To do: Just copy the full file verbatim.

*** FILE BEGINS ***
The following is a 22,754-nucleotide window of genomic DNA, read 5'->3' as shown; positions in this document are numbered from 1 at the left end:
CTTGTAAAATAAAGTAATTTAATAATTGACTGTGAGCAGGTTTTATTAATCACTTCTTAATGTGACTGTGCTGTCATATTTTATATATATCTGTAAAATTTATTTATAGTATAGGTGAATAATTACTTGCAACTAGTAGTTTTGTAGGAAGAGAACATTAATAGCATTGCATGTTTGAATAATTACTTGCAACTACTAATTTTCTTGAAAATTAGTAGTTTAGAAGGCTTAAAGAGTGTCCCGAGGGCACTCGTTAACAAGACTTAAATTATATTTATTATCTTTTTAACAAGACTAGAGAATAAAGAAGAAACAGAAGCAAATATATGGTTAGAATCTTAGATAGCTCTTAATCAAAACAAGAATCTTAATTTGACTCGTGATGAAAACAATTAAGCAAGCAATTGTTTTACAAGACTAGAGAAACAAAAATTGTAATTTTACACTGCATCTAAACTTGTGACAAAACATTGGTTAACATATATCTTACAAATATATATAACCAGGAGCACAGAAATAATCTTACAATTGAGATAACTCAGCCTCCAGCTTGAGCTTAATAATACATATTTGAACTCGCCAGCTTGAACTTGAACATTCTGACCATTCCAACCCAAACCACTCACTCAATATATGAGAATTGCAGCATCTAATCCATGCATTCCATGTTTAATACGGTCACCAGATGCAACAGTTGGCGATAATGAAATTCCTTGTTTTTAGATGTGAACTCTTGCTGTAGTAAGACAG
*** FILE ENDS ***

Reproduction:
The following is a 22,754-nucleotide window of genomic DNA, read 5'->3' as shown; positions in this document are numbered from 1 at the left end:
CTTGTAAAATAAAGTAATTTAATAATTGACTGTGAGCAGGTTTTATTAATCACTTCTTAATGTGACTGTGCTGTCATATTTTATATATATCTGTAAAATTTATTTATAGTATAGGTGAATAATTACTTGCAACTAGTAGTTTTGTAGGAAGAGAACATTAATAGCATTGCATGTTTGAATAATTACTTGCAACTACTAATTTTCTTGAAAATTAGTAGTTTAGAAGGCTTAAAGAGTGTCCCGAGGGCACTCGTTAACAAGACTTAAATTATATTTATTATCTTTTTAACAAGACTAGAGAATAAAGAAGAAACAGAAGCAAATATATGGTTAGAATCTTAGATAGCTCTTAATCAAAACAAGAATCTTAATTTGACTCGTGATGAAAACAATTAAGCAAGCAATTGTTTTACAAGACTAGAGAAACAAAAATTGTAATTTTACACTGCATCTAAACTTGTGACAAAACATTGGTTAACATATATCTTACAAATATATATAACCAGGAGCACAGAAATAATCTTACAATTGAGATAACTCAGCCTCCAGCTTGAGCTTAATAATACATATTTGAACTCGCCAGCTTGAACTTGAACATTCTGACCATTCCAACCCAAACCACTCACTCAATATATGAGAATTGCAGCATCTAATCCATGCATTCCATGTTTAATACGGTCACCAGATGCAACAGTTGGCGATAATGAAATTCCTTGTTTTTAGATGTGAACTCTTGCTGTAGTAAGACAG